• Thomas August 1, 2013 at 6:07 pm #

        Yes the mud does build up inside, but the only imbalance, was at high speed turns, especially with independent rear suspension, polaris stock shocks dont cut it.You need to have gas shocks with high weight adjustments on them, or extreme duty springs, mud bogg will pack in there, in a matter of minutes, but with a sheeted in side wall, its became a non issue in my friends tires, im certain you are familar with the side wall rim protecters, they were used, with a thin sheet of high density plexi, and afixed with fasteners to the tires, just as a test, and it eliminated all dirt or honey comb damage, with the see through plexi, or colored, you still maintain a unique look,you should be aware however most of the testing for polaris tires are done in semi arid areas, as they were origionally tested for military ussage, the only mud they saw was light, if you encounter multiple terrains you will see just how they work..thread wear will depend on the type of terrain, and with, my normal stock tires, im at 1000+km on Carlisle 489s, not half as good as the new design, and I drive on a gravel road, and they are still as good as newso iwould imagine price determines wear of tire,,,, good luck

  3. Ryan Hart July 3, 2013 at 7:53 pm #

    Thanks for the detailed overview. The thing I’m most curious about is tread wear. Does the added expense of airless tires make it worth it if you need to replace them again when the tread wears out?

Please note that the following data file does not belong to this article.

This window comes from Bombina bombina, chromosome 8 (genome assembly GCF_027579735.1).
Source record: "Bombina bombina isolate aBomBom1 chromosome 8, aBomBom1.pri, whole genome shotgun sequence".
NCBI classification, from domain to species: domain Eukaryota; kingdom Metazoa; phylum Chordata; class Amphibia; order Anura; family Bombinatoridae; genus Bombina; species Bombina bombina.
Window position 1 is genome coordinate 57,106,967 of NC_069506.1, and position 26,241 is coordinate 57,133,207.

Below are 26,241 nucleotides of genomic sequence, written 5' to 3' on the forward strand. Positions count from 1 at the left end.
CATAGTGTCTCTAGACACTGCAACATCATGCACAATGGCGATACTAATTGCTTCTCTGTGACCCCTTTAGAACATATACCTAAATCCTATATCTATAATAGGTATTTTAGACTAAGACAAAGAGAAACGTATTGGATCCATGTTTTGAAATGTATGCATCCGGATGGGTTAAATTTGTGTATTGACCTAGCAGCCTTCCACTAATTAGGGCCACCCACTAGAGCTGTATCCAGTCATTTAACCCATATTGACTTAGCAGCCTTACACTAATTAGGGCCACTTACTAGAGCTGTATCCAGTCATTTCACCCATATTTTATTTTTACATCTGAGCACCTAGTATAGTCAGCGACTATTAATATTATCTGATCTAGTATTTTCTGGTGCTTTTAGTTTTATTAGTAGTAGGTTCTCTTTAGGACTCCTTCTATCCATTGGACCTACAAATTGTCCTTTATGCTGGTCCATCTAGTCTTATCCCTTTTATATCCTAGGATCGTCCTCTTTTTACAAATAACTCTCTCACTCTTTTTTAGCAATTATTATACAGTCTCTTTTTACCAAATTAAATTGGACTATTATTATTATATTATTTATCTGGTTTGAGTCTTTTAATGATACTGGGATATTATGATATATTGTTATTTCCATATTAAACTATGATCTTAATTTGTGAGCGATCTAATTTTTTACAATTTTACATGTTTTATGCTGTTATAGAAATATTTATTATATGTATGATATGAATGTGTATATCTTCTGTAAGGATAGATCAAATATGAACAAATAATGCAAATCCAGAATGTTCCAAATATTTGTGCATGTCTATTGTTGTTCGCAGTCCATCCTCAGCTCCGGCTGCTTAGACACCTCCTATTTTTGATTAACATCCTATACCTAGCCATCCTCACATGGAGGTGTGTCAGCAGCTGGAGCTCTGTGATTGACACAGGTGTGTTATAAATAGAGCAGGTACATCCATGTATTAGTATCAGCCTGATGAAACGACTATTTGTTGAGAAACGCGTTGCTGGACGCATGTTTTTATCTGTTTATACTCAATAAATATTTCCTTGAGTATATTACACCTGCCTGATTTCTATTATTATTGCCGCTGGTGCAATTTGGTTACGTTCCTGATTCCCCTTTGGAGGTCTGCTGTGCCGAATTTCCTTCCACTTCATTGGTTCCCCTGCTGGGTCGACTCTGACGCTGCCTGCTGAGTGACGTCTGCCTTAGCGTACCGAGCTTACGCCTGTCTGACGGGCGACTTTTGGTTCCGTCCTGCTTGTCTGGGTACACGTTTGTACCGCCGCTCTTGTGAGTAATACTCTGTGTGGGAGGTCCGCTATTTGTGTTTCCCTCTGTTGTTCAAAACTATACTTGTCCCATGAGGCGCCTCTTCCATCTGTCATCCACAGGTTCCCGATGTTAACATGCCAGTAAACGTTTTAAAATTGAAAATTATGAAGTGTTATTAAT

• admin July 3, 2013 at 9:55 pm #

      Ryan, you raise an interesting point. At this moment it is a bit difficult to answer since we don’t know the exact prices for the airless ATV tires yet. Assuming there is a price premium for these tires (and this is a safe assumption) your question is very valid. A lot of this will depend on whether Polaris will make the tires retreadable or not. In that case, a single casing could last the life time of your ATV. However, Polaris has not given any hints if their NPTs can be retreaded or not such that this remains pure speculation for now.
      From a regular wear point of view, the airless tires should similar to pneumatic tires.

    • shawn September 20, 2013 at 3:41 pm #

      Ryan please define “worth it” I mean if you are stranded due to a flat tire and half to walk a couple of miles would it be worth it? If you start taking fire that would otherwise render the vehicle useless would it be “worth it”

  4. Jim January 14, 2014 at 4:12 am #

    Not getting a flat is worth the 30-40% extra. Imagine a mom with small children or getting a flat is a bad area. This is a big advancement in vehicles.

    Even a bicycle can enjoy never having to stop and fix a flat or falling off if the front tire punctures. Wheel chairs and many vehicles.

    A great invention. The Tweel is still in the works too.

  5. Dave Blevins May 15, 2014 at 3:35 pm #

    I like it ! Thanks for the article, and I hope to see them out soon as I have a small (10 acres) ranch with a need for tires like this. And my 3/4ton pickup tires are already $500, so the pricing doesn’t bother me. My wife and I are retired and would use them on all our vehicles so we would never have to buy tires again. Have a great day folks, and thank you for the inventive spirit. Keep a close eye on the government as I am sure they will try to impose their evil on your company.

    • admin June 14, 2014 at 7:24 pm #

      Hi Dave,
      Thanks for commenting. Regulatory hurdles are indeed still an issue for airless tires. Let’s wait and hope for the best!